Six Reasons Why You Should Learn C#

C#—it's not just a musical note. First introduced in 2000 alongside Microsoft's .Net framework, it’s been through five versions and one (now-retired) mascot named Andy. Now, it’s arguably one of the most valuable programming languages to learn—and here’s why.

Why Learn C#?

C# popularity is higher than ever. C# was named the programming language of 2012 by the PopularitY of Programming Language (PYPL) index. According to PYPL, C#’s popularity grew by 2.3% in 2012—more than any other programming language. Although it’s still not as popular as Java or PHP, it’s neck and neck with C++; each has a 10.5 percent developer share.

Is C# worth learning?

C# could get you a job. The growth of C# was spurred by the release of Windows 8. C# is currently the most used language in the development of third-party apps for Windows. It also is a very popular language on mobile devices, including the Windows Phone.

C# is also the most-used language in programming for Windows Silverlight, which in 2011 became more popular than Adobe Flash.

Because of all these factors, companies are looking for C# savvy programmers. And the pay isn’t bad, either; according to, even entry level C# developers make an average of $53,000 a year. This is fairly comparable to the wages from other, similar languages.

Is C# easy to learn?

C# is simple (as programming languages go). If you know C, C++, or Java, learning C sharp should be a snap. Sure, any programming language requires time to learn and master, but the C# learning curve was made to be short for those already versed in programming languages. C# is syntactically very similar to Java, for example. Let’s look at Java vs. C3 with the classic "Hello World" program. Here's what it looks like in Java:

public class Hello {

 public static void main (String args[]) {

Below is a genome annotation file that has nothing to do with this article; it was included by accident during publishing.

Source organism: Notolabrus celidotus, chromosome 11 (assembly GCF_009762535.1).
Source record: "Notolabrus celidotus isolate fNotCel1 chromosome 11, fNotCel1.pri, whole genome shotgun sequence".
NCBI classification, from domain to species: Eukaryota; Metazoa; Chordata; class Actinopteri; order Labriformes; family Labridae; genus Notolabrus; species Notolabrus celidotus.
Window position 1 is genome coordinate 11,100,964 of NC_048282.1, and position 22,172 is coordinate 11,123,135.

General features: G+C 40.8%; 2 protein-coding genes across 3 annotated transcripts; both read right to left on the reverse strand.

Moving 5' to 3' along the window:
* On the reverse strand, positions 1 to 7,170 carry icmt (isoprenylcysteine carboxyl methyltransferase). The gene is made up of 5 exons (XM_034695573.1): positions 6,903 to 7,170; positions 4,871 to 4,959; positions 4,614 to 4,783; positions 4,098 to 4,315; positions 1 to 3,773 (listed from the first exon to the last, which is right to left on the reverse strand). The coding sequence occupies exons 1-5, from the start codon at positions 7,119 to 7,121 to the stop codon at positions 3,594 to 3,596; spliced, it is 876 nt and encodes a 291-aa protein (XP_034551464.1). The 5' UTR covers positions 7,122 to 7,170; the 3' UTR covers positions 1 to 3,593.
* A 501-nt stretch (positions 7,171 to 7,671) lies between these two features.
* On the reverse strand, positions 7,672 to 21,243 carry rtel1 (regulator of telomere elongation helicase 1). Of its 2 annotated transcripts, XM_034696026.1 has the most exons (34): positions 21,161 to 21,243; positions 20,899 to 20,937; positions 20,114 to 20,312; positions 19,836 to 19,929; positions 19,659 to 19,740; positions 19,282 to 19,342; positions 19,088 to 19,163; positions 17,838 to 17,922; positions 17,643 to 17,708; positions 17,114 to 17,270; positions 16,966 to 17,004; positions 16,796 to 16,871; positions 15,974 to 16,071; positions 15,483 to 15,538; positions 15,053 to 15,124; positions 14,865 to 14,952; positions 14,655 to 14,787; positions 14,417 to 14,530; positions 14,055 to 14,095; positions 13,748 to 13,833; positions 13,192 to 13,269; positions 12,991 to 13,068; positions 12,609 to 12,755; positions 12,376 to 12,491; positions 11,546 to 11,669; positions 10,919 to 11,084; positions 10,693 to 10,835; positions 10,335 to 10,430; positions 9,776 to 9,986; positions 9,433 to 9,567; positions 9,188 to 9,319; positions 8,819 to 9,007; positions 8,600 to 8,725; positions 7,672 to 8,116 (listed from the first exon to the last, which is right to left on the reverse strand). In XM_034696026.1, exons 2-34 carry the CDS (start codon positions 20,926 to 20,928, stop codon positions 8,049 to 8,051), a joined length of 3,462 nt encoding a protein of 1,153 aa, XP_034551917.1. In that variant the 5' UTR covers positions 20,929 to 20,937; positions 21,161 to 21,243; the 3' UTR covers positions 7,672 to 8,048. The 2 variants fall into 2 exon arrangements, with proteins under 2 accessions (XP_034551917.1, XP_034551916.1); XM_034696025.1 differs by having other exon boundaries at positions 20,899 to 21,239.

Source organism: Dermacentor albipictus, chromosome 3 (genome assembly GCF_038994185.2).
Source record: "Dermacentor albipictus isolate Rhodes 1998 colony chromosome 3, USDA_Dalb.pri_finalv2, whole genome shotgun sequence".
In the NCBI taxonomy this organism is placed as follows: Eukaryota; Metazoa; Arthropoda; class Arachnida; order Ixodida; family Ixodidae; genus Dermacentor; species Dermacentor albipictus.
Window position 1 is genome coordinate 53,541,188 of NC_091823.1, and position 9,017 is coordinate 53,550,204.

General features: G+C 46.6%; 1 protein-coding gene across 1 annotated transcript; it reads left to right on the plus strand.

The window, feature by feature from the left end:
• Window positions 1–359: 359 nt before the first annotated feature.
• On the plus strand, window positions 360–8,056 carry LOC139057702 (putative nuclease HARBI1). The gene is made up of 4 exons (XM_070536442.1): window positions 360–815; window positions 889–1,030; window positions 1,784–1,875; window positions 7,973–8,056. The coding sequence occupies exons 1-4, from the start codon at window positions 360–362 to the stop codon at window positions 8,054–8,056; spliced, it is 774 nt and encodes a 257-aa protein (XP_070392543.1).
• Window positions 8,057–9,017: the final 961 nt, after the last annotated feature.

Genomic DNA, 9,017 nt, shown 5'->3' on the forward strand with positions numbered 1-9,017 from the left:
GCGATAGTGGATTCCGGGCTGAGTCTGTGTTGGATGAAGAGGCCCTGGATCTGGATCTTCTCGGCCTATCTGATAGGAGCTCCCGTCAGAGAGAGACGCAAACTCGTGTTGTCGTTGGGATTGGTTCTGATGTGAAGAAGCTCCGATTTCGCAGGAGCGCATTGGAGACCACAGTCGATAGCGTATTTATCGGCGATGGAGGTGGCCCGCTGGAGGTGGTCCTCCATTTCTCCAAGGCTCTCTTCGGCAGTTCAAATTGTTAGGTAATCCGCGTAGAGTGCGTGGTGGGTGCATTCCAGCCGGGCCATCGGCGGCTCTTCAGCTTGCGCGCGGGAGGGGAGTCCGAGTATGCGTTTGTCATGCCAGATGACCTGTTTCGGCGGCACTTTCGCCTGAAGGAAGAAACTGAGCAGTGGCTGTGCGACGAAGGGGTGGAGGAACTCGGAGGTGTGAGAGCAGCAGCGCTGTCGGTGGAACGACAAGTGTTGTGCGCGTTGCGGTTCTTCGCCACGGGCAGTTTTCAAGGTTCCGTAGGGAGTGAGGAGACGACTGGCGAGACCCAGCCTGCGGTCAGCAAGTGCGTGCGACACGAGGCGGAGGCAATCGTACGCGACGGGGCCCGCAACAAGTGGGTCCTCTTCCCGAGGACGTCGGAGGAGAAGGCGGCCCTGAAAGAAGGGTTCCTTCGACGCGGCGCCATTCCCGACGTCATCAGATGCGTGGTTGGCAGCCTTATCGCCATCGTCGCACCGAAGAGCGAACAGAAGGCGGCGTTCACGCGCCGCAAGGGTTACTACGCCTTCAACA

System.out.println ("Hello World");




And in C#, it looks like,

public class Hello


 static void Main()


     System.Console.WriteLine("Hello World");




Sure, some of the words are different, but the structure is fundamentally the same. The difference between Java and C# are less the differences between two different languages and more like the differences between two dialects of English. An American ordering chips might get french fries in England, but they still understand the basic structure of the language being spoken.

The less programming-savvy among us might be surprised to hear any programming language described as "simple." But even if a "Public Class" simply sounds like a nice event to attend on a Saturday, C# might be a good place for you to start learning programming languages. The fact that it's easy for people who know C, C++, and Java to learn C sharp also works the other way around—it's easy for people who know C# to learn these languages as well.

Should I learn C#?

C# is very useful. C# is very similar to other object-oriented programming languages, but it has a unique set of features that make some programmers favor it. A few of these include:

  • Built-in functional programming capabilities

  • Built-in asynchronous programming capabilities

  • Native garbage collection

  • Type safety

If this set of features sound ideal for your programming style, perhaps it is worth learning C# programming.

There are tons of great C# resources, including instructional websites, videos, books, and manuals. In the free department, there is a list of eight free e-books available on, although some of them are dated.

Of course, one of the problems with free resources is that they often aren’t of as high quality as paid ones. If you’re a professional who wants to learn C# in a short time, the best place to learn C# depends on your preferred learning mode. If you already know a lot about programming, a book like C# for Programmers or C# in Depth might be ideal. If you’re looking for learning c sharp programming for beginners, take a peek at something like C# 5.0 in a Nutshell. And if online courses are more your speed, over at OpenSesame we have many C# tutorials available.

In closing, why not? There's no good reason not to learn C#, particularly if you already know programming languages like C, C++, or Java. Your investment is simply the cost and time of a course or book. The return on this investment is the knowledge of a highly useful, highly marketable programming language. This could play a crucial role in anything from getting you a job to helping you to develop an application for the Windows Phone to simply adding another skill to your resume.